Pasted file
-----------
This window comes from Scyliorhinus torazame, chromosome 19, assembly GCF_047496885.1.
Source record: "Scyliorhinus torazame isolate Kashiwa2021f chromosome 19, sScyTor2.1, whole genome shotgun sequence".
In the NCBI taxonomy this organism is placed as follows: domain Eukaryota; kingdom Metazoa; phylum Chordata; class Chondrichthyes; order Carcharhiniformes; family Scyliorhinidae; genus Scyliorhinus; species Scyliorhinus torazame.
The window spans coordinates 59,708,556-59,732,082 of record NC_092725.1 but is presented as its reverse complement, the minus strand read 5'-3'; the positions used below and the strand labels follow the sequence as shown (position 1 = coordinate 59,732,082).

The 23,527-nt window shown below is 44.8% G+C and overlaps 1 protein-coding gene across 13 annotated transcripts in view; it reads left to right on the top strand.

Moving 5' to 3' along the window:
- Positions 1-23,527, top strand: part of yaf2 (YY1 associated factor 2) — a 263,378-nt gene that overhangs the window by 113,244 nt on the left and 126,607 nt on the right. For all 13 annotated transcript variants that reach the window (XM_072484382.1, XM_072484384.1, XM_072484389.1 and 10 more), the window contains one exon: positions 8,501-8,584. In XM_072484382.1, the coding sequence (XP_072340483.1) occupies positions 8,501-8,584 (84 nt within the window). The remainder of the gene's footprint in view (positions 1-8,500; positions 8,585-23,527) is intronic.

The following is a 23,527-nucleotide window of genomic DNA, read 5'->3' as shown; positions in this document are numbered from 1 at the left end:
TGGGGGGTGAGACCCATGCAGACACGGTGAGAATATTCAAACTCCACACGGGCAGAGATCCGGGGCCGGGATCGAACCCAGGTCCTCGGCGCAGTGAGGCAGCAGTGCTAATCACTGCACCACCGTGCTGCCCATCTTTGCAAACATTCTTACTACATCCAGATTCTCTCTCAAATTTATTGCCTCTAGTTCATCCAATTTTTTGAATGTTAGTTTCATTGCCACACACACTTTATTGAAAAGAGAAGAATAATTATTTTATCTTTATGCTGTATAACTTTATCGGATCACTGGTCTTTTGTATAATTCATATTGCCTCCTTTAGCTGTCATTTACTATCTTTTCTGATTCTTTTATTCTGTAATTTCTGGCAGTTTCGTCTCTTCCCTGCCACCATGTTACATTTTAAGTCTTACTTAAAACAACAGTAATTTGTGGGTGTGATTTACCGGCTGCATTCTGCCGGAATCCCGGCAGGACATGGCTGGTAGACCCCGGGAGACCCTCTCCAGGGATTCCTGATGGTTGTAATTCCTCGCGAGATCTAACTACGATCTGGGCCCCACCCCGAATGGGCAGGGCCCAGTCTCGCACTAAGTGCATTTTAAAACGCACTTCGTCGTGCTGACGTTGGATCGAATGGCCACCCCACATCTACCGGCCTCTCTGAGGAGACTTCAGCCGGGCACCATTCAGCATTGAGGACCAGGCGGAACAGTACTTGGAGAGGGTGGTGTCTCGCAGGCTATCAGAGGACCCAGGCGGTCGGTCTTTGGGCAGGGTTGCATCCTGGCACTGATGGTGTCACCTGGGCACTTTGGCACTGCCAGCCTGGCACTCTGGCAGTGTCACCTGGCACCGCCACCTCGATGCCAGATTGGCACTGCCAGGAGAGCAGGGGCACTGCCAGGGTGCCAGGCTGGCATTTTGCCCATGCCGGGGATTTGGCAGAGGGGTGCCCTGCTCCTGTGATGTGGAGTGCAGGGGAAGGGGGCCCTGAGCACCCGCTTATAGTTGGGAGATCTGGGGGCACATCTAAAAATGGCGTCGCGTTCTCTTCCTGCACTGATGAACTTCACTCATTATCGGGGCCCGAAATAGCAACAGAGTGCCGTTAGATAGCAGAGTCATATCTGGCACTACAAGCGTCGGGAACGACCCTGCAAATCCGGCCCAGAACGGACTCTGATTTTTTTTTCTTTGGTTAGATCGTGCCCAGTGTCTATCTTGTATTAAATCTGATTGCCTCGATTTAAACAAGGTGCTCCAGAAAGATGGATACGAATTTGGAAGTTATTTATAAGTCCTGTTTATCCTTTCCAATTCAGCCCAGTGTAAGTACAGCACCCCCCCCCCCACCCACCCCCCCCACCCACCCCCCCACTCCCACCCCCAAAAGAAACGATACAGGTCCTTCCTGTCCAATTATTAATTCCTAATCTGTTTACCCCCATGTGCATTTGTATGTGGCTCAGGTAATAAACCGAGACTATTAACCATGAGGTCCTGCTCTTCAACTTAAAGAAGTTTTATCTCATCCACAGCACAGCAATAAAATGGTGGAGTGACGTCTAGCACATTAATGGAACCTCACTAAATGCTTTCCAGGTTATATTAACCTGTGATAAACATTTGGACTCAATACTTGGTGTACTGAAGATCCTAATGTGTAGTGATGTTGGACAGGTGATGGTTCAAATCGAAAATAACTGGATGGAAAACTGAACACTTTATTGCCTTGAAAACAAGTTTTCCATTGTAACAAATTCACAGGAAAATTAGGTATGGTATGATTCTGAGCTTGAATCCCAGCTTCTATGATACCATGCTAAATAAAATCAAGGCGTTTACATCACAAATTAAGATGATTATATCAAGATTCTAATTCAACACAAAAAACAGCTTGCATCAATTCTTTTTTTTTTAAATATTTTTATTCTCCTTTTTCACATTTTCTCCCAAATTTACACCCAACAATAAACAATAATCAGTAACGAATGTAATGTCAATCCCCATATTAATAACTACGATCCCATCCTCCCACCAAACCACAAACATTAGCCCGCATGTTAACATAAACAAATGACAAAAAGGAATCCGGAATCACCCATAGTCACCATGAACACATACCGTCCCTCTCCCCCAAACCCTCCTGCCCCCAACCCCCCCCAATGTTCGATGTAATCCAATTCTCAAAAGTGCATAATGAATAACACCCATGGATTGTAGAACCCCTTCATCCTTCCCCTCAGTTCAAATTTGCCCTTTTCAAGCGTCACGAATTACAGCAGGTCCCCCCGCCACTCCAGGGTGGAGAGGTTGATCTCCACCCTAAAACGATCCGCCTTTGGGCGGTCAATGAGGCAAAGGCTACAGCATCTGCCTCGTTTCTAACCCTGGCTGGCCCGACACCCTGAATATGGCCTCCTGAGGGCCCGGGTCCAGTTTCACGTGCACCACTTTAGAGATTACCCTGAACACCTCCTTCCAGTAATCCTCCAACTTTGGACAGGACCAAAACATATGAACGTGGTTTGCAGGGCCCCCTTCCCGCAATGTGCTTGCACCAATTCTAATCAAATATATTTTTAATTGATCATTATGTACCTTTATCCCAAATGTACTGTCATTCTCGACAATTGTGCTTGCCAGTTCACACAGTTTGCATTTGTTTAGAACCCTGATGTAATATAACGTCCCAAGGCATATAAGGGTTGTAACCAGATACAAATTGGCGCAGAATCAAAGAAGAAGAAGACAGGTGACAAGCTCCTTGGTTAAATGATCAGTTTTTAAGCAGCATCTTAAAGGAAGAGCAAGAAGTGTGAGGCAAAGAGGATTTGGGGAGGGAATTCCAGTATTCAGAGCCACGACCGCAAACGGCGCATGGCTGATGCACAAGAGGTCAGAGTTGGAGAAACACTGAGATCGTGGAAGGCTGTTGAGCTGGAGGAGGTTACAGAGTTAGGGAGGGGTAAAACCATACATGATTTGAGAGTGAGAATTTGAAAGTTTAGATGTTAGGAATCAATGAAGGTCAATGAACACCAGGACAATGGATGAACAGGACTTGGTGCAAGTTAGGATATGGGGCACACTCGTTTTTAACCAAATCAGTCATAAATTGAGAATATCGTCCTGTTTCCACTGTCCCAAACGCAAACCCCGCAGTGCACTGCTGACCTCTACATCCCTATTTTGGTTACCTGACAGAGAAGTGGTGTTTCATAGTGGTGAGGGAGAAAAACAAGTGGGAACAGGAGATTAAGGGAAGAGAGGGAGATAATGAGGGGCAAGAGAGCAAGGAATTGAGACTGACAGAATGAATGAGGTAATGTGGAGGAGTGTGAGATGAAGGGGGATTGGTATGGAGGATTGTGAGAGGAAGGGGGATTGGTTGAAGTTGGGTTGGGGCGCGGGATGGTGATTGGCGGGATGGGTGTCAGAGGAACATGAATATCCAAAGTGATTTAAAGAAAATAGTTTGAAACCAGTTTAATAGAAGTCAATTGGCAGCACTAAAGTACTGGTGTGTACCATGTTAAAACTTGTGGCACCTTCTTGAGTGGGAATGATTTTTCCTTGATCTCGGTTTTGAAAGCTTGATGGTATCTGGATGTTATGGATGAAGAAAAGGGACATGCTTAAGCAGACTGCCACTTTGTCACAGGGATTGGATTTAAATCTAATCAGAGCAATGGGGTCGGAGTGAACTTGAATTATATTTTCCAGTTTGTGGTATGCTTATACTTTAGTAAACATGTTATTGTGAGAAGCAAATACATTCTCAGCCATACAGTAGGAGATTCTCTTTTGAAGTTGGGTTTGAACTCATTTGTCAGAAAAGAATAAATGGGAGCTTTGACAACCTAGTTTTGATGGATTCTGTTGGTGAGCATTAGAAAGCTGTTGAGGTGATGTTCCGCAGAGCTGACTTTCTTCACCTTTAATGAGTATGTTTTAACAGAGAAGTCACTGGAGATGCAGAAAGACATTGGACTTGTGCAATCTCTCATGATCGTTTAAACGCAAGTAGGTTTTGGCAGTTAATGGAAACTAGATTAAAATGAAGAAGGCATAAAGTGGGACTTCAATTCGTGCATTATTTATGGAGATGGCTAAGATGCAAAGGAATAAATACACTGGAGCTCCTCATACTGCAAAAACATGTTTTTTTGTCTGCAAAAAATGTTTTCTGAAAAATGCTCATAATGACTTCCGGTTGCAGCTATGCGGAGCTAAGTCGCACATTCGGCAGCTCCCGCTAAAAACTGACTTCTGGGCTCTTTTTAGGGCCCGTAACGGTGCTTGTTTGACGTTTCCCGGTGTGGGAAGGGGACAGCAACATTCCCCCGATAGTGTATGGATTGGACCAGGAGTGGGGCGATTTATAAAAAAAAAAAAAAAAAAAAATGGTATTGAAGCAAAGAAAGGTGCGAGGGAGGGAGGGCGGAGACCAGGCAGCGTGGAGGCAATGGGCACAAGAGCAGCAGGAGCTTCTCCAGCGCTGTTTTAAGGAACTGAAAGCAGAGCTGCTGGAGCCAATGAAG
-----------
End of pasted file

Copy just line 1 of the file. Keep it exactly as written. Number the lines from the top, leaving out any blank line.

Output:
This window comes from Scyliorhinus torazame, chromosome 19, assembly GCF_047496885.1.